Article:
This is the final installment in the series, “The Effects of Knowing God.” To read the previous post, click here.
Relationships have the potential to change us. Much depends on our character, stubbornness, and admiration of the people we are connected to. Sometimes our knowledge of a person will draw us closer to them, possibly shifting our priorities. Sometimes our knowledge of a person will cause us to beat a slow (or rapid) retreat. Inevitably, that relationship will alter us in some way. It may change how we look at, respond to, or treat people we meet in the future.
The best relationships are those which create such an abundance of love, loyalty, and respect that it trickles down into other relationships.
At the beginning of this series, I pointed out that we all “know” God in some form or fashion, but if that knowledge has been distorted, shelved, or ignored, the subsequent effect will be distorted, shelved, or impalpable.
- Pharaoh experience humiliation by God, but continued to harden himself against the Lord. The result was a nation destroyed!
- The Egyptians discovered the power of God, and recognized Him as a God; unfortunately, not all came to believe in Him as the one, true, and only God.
- The Israelites knew God, but kept forgetting what he had done for them. This led to lots of faithlessness and complaints!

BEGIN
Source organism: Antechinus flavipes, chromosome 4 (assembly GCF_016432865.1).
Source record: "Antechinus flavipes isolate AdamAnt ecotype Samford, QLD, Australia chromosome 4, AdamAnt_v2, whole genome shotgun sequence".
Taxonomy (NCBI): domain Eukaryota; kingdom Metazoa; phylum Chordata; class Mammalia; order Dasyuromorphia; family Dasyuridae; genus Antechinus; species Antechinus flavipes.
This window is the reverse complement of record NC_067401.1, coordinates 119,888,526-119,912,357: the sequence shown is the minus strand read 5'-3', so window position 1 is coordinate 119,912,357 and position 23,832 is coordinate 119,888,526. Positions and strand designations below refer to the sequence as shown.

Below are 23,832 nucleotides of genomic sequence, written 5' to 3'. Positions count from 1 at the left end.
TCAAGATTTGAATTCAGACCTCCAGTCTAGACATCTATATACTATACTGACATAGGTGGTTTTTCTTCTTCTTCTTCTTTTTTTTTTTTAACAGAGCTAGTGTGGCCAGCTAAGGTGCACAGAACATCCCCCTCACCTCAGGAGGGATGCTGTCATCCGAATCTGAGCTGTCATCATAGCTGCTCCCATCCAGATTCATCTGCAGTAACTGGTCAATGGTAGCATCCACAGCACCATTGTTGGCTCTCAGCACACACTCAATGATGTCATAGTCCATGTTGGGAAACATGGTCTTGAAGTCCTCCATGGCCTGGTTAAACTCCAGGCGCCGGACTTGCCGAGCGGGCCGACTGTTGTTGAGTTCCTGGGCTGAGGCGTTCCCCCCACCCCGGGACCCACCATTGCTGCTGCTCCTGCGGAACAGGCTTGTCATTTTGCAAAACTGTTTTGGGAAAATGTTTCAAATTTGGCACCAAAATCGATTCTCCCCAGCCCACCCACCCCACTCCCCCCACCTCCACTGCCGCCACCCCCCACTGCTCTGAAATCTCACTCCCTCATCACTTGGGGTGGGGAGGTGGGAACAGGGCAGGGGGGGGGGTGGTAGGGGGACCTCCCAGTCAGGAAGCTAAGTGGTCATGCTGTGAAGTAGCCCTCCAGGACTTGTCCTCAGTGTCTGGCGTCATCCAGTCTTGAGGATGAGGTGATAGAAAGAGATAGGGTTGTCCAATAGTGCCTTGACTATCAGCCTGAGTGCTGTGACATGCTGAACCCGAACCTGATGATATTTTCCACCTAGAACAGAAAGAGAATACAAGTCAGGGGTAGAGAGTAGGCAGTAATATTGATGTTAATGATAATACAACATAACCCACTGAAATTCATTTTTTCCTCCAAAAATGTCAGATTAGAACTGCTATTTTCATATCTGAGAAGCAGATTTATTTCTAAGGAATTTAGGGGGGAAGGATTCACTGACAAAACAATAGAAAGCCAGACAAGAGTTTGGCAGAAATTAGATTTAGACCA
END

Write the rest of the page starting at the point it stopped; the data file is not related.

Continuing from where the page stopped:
- Aaron knew God, but often feared man more than he feared God.
We must press on to know the Lord. We must pursue Him as we would a loved one. Pursuing an ever-deeper relationship with God transforms the soul from wretchedness to pricelessness.
Moses experienced transformation as He grew closer to God. While still prone to err, He did so less. Listen to what God says about Moses:
“Hear my words: If there is a prophet among you, I the Lord make myself known to him in a vision; I speak with him in a dream. Not so with my servant Moses. He is faithful in all my house. With him I speak mouth to mouth, clearly, and not in riddles, and he beholds the form of the Lord. Why then were you not afraid to speak against my servant Moses?”
~ Numbers 12.6-8, ESV
God says four significant things about Moses:
- He is faithful
- God speaks to him clearly and not in riddles (This is a huge honor! Jesus said he often taught in parables so that “seeing they may not see” because of their dullness of heart. The mystery of the parables was revealed to the apostles because their hearts were open to the truth! Matt 13.10-17)
- He beholds the form of God
- He is God’s servant
It makes me wonder: if someone spoke against me, would the Lord confirm their accusations, or commend me? Am I being transformed into His likeness or simply going the way of the world?
How Knowing God Transformed Moses:
From Self-Preserving to Self-Sacrificing
After Moses killed an Egyptian (and learned that the thing was known), he did what any self-preserver would do: He took off running.
Moses whiled away the next forty years in Midian having children and herding sheep. Moses, a man raised in the upper echelons of Egyptians society was in an occupation considered abominable by the Egyptians. We are not privy to Moses’ thoughts during this time, but one thing is certain: God used this time to prepare Moses for His purpose. Moses was shepherding sheep, but soon he would be shepherding people.